The opinion of the court was delivered by: HANNUM
Presently before the court is a petition for writ of habeas corpus in which relator, Malcolm O. Thompson, Jr., attacks his conviction for burglary, larceny, receiving stolen goods, forgery and passing worthless checks on Indictment Nos. 1-17, January Sessions, 1963, Court of Quarter Sessions, County of Philadelphia.
The grounds contained in relator's present petition and upon which he challenges the legality of his present incarceration are: (1) that his guilty plea was induced by the promise of a lenient sentence; (2) that he was not properly advised as to the consequences of his guilty plea; (3) that he was never advised of his right to direct appeal and that he has prejudicially suffered from its denial; and (4) that the absence of the notes of testimony of his 1963 guilty plea proceeding has denied him equal protection of law by effectively impeding his ability to establish his present claims.
Relator has exhausted available state remedies with respect to contentions one (1) through three (3). After carefully reviewing the state court records in this matter, the court concludes that the state fact finding hearing was fair and adequate and that an evidentiary hearing is therefore not necessary. Townsend v. Sain, 372 U.S. 293, 83 S. Ct. 745, 9 L. Ed. 2d 770 (1963).
On December 22, 1962, relator was arrested and charged in seventeen indictments with burglary, larceny, receiving stolen goods, forgery and passing worthless checks.
On February 7, 1963, relator was brought to trial and entered a plea of guilty to all seventeen indictments. Relator was represented by a member of the Defender Association at the time of his plea and was sentenced to three (3) to ten (10) years imprisonment on Indictment No. 1 charging burglary, larceny and receiving stolen goods. Sentence on the remaining indictments was suspended.
On July 29, 1968, relator filed a petition pursuant to the Pennsylvania Post Conviction Hearing Act, Pa. Stat. Ann. tit. 19, § 1180-1 et seq. (Supp. 1970) in which his factual allegations were substantially similar to those raised in this proceeding.
On March 14, 1969, an evidentiary hearing was held at which relator was represented by counsel. At the conclusion of this hearing, relator's petition was dismissed. On appeal, the Superior Court of Pennsylvania affirmed per curiam, Commonwealth v. Thompson, 216 Pa. Super. 728, 257 A. 2d 883 (1969), and on March 3, 1970, the Pennsylvania Supreme Court denied allocatur.
From a review of the state court records, the court concludes that all of relator's contentions are completely without merit. The transcript of the state court evidentiary hearing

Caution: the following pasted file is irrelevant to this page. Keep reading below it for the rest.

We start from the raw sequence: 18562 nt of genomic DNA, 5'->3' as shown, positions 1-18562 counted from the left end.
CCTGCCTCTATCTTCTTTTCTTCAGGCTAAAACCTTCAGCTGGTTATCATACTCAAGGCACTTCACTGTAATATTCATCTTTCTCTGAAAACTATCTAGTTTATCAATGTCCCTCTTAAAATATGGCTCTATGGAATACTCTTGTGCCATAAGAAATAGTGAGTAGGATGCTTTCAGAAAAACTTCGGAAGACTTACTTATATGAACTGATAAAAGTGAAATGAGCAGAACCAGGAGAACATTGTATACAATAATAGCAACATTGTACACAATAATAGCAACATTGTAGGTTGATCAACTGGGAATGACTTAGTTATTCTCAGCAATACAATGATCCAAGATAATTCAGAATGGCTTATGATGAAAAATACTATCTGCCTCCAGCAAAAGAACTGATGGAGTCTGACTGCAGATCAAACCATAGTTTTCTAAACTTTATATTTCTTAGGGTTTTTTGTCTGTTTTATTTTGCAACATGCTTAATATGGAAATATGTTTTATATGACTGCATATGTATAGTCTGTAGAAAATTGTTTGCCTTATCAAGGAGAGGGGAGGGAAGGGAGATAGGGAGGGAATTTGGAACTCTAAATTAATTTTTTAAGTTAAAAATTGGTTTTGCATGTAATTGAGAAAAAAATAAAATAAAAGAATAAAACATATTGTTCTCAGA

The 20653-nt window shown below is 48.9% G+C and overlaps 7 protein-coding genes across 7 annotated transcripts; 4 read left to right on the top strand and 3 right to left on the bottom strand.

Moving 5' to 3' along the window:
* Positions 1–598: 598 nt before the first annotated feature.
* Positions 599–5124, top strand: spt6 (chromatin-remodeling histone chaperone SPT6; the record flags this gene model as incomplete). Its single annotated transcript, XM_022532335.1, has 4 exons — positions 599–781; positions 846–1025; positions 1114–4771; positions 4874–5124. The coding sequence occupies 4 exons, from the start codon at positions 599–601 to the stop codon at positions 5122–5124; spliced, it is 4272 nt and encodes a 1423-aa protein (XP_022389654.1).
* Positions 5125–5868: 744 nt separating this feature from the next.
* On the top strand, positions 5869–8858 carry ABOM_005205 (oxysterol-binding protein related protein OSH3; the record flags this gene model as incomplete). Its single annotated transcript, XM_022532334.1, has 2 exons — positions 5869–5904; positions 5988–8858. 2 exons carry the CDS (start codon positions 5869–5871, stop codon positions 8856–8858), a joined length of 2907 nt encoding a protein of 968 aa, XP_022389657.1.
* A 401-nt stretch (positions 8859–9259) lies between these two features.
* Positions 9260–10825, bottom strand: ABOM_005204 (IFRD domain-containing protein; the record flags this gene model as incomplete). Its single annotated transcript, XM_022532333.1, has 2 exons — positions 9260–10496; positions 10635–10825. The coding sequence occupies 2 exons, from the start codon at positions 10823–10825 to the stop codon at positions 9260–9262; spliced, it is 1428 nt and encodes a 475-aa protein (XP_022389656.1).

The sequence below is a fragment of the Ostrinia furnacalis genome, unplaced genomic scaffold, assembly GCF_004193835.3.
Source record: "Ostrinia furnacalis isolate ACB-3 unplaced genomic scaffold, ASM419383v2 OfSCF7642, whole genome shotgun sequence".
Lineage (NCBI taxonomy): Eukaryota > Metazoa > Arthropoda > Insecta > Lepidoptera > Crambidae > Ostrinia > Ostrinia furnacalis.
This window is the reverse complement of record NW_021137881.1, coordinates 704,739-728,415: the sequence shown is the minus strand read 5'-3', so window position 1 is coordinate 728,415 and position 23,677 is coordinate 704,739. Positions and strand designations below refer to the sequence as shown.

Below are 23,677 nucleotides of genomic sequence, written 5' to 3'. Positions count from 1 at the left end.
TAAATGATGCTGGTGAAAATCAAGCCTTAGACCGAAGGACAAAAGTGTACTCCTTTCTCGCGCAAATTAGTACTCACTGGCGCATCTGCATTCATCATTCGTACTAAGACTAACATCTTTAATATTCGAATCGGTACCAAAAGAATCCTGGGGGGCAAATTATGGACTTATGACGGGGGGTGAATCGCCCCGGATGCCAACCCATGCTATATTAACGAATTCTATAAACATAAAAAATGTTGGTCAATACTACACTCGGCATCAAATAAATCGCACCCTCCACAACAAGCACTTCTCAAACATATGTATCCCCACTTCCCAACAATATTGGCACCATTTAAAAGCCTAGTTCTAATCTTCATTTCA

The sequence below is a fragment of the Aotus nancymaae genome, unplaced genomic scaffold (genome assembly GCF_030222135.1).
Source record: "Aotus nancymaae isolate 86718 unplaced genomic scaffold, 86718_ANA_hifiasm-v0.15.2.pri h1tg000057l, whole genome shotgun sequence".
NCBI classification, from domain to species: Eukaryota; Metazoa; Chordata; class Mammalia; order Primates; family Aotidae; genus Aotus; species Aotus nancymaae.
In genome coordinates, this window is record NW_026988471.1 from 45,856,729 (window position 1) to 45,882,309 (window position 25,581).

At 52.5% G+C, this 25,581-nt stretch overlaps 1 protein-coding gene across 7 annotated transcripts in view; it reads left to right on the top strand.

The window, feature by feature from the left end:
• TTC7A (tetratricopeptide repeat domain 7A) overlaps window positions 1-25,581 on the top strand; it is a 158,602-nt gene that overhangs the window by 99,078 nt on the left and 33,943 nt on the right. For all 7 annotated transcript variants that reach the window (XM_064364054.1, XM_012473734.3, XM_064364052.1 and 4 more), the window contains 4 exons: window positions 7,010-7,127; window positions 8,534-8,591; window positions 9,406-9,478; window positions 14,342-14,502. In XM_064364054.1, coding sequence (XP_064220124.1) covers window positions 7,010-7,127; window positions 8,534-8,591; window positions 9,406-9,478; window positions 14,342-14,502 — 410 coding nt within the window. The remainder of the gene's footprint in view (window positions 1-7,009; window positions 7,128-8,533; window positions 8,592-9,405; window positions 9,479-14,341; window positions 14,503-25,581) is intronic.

clearly reveals that relator's decision to enter a plea of guilty was both voluntary and informed and not induced by an unkept promise of leniency. Relator conferred with representatives of the Defender Association on two separate occasions prior to trial, yet nothing appeared in the Defender Association file to indicate an alleged promise of leniency (N.T.P.C.H.A. 69-74). At the second interview, the Defender's file reflected that the interviewer had reviewed all seventeen indictments with relator and that relator had indicated his desire to plead guilty from the outset (N.T.P.C.H.A. 68-69, 72). Not only was relator cognizant of the consequences of his plea, but also it appears that relator's trial counsel actually advised relator to plead not guilty and thereby require the Commonwealth to prove its case on each indictment (N.T.P.C.H.A. 67, 77). This course of action would thereby afford an opportunity for evaluation of the Commonwealth's evidence as to each indictment. If the evidence was strong, the plea could subsequently be changed to one of guilty. Despite this advice, relator persisted in his desire to enter a plea of guilty (N.T.P.C.H.A. 69, 77).
The transcript of the state evidentiary hearing also reveals that both relator's trial counsel and relator himself were quite pleased and satisfied with the sentence imposed (N.T.P.C.H.A. 42, 77-78, 85). This fact is corroborated by relator's own testimony (N.T.P.C.H.A. 42). Nowhere does it appear that relator ever complained to his counsel of an unkept promise that he would receive a more lenient sentence in exchange for his plea.
Accordingly the court concludes that relator has failed to sustain his burden of proving the invalidity of his guilty plea. United States ex rel. Grays v. Rundle, 428 F.2d 1401 (3d Cir. 1970).
It has been conceded by the Commonwealth that relator was not advised of his right to direct appeal. This however is not significant since all of the questions which relator could have raised on direct appeal were in fact raised in a collateral proceeding and subsequent appeal. It is therefore clear that relator has suffered no prejudice and that this contention is ...